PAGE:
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  • Danielle King

How to Relate to your Online English Tutor



1. Be polite and eager to learn. It takes a certain amount of humility to learn something new. Nearly everyone I know enjoys spending time with a humble person, especially in a teacher/student scenario. Strive to learn something new in each lesson and to be teachable. Every teacher wants to feel that they too have achieved something in the lesson. Teachers hope to inspire students and furnish them with new knowledge. It is much easier to do this with someone who is eager to learn something new. Each teacher may have a different teaching style or even a different sense of humour. I think you should be able to learn something from everyone.


2. Talk as much as possible. Although you may opt for a general or free conversation for the lesson, the conversation should be predominantly student sided. The more you talk, the better you become at speaking. If you want to practice listening to native English speakers then watch the news or documentaries! Your short lesson time is an opportunity to engage and expand your conversational abilities. Granted, anyone can run out of words to say to a stranger or a teacher you don’t know much about so also have some interesting questions to ask that you can answer yourself.


3. Respect works both ways. It is true that you may be older, wiser and more experienced in business than your English language tutor but in the online classroom, you are a student and the teacher has been hired to teach you. Reminding the teacher that you have children about their age is unnecessary. Bragging about your country, job or financial status is simply uncalled for. Relate on a professional basis and you will benefit more from your teacher. Kindly refer to my previous blog post “5 ways to Irritate your Online English Tutor.”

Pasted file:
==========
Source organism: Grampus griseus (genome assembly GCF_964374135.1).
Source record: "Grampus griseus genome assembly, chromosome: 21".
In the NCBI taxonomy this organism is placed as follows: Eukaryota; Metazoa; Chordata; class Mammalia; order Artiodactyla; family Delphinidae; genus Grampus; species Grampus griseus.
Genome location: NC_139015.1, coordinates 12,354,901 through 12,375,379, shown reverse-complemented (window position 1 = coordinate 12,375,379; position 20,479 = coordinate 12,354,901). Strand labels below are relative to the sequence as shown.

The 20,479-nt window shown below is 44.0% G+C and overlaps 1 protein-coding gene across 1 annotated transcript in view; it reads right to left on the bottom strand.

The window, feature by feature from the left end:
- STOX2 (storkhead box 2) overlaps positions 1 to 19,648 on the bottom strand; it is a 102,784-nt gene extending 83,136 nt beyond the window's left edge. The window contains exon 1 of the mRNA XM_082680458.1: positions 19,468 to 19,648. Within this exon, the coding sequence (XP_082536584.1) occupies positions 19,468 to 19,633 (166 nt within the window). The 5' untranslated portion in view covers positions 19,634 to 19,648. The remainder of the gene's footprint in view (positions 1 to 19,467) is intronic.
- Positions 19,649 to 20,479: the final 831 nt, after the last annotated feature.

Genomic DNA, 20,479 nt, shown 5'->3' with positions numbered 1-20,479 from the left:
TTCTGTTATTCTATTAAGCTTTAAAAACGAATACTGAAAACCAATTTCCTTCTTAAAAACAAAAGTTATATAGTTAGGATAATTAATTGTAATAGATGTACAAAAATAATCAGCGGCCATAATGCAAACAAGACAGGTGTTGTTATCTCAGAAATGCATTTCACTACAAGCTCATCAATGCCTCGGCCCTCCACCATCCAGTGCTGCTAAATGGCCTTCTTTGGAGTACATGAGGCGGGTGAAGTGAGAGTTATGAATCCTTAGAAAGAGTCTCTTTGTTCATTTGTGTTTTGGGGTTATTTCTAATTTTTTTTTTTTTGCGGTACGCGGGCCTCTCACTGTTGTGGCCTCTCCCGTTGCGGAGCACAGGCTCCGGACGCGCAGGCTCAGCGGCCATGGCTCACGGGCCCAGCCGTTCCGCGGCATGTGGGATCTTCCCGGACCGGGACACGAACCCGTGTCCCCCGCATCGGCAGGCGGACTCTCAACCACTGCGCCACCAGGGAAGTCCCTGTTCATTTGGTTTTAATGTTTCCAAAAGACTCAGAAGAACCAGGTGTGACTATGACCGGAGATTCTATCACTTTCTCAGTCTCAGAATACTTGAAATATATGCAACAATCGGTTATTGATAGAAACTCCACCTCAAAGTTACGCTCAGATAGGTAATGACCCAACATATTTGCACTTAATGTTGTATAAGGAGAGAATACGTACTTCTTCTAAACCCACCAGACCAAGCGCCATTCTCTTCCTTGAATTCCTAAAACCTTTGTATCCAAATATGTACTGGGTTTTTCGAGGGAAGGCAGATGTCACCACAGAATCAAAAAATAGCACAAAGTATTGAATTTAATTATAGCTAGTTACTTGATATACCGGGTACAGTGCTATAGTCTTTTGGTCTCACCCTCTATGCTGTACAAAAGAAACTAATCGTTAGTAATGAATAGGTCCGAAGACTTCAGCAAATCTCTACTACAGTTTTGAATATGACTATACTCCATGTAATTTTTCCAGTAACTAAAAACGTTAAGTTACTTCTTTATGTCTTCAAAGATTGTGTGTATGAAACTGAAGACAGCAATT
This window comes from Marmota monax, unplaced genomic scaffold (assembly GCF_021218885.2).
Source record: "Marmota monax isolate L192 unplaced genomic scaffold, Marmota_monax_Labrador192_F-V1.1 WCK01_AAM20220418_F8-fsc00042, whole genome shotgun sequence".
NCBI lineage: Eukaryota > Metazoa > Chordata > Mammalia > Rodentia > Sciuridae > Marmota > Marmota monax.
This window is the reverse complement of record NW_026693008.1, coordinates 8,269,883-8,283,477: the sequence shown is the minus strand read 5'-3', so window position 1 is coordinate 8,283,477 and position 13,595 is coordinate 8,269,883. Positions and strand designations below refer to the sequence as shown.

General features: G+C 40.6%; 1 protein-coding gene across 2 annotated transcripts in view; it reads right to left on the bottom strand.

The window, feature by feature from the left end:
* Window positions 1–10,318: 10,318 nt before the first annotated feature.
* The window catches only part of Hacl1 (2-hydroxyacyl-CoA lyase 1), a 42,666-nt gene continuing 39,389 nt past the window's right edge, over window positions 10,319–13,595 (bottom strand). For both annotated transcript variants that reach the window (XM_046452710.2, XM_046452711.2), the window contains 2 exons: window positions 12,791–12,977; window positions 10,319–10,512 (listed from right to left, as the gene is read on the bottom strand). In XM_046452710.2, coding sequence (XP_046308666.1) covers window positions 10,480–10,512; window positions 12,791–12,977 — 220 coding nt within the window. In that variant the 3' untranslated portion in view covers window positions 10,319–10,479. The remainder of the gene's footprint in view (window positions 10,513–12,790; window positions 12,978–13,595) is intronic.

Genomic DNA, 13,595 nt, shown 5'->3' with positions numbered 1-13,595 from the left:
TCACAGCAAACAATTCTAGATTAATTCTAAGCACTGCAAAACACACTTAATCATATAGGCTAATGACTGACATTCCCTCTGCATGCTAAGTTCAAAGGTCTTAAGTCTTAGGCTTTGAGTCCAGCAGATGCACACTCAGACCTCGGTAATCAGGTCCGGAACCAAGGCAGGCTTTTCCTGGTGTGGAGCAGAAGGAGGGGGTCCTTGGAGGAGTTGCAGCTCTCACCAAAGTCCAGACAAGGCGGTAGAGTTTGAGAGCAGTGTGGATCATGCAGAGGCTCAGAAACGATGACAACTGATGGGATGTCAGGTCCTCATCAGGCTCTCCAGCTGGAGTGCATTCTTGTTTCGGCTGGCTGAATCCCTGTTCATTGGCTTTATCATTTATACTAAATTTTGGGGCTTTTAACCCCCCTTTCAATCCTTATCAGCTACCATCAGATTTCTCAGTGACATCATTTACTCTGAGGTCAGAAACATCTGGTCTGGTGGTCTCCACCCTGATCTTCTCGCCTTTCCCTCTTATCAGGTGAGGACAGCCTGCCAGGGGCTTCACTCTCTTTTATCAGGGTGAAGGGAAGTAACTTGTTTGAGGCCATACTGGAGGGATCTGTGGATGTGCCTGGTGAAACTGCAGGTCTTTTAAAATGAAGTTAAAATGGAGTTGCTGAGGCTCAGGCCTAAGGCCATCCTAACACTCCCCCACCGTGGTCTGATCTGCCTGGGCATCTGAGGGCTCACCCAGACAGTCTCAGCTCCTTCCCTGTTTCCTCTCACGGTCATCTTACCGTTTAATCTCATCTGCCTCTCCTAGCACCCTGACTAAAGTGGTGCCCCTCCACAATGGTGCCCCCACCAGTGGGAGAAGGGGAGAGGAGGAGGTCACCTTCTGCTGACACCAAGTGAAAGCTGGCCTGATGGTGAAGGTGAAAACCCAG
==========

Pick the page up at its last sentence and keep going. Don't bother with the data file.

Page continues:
4. Don’t pry too much into the personal life of your tutor. Following on from point 3, there are some questions that you need not ask your tutor. For example: How much do you earn? How much is your rent? How old are you? Don’t you think you should exercise more? British people especially are particularly reserved and may not directly inform you that your questions are invasive but you can learn which questions to ask by reciprocating the questions that your tutor asks you. As times goes on and you establish a more amicable relationship with your tutor, they may feel more comfortable to open up to you but a professional association must always be foremost.


5. End the lesson well. You may have got off to a rough start or had a few awkward moments but the lesson is over now. End the lesson well by thanking the teacher, saying goodbye and hanging up first. It doesn’t have to be lengthy and definitely not over the set time for the lesson but it is always good to leave a good, final impression. Do remember to ask any final questions within the last few minutes of the lesson. The teacher may have other classes or may need that well deserved rest before the next class.

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#students #ESL #internationalstudent


 
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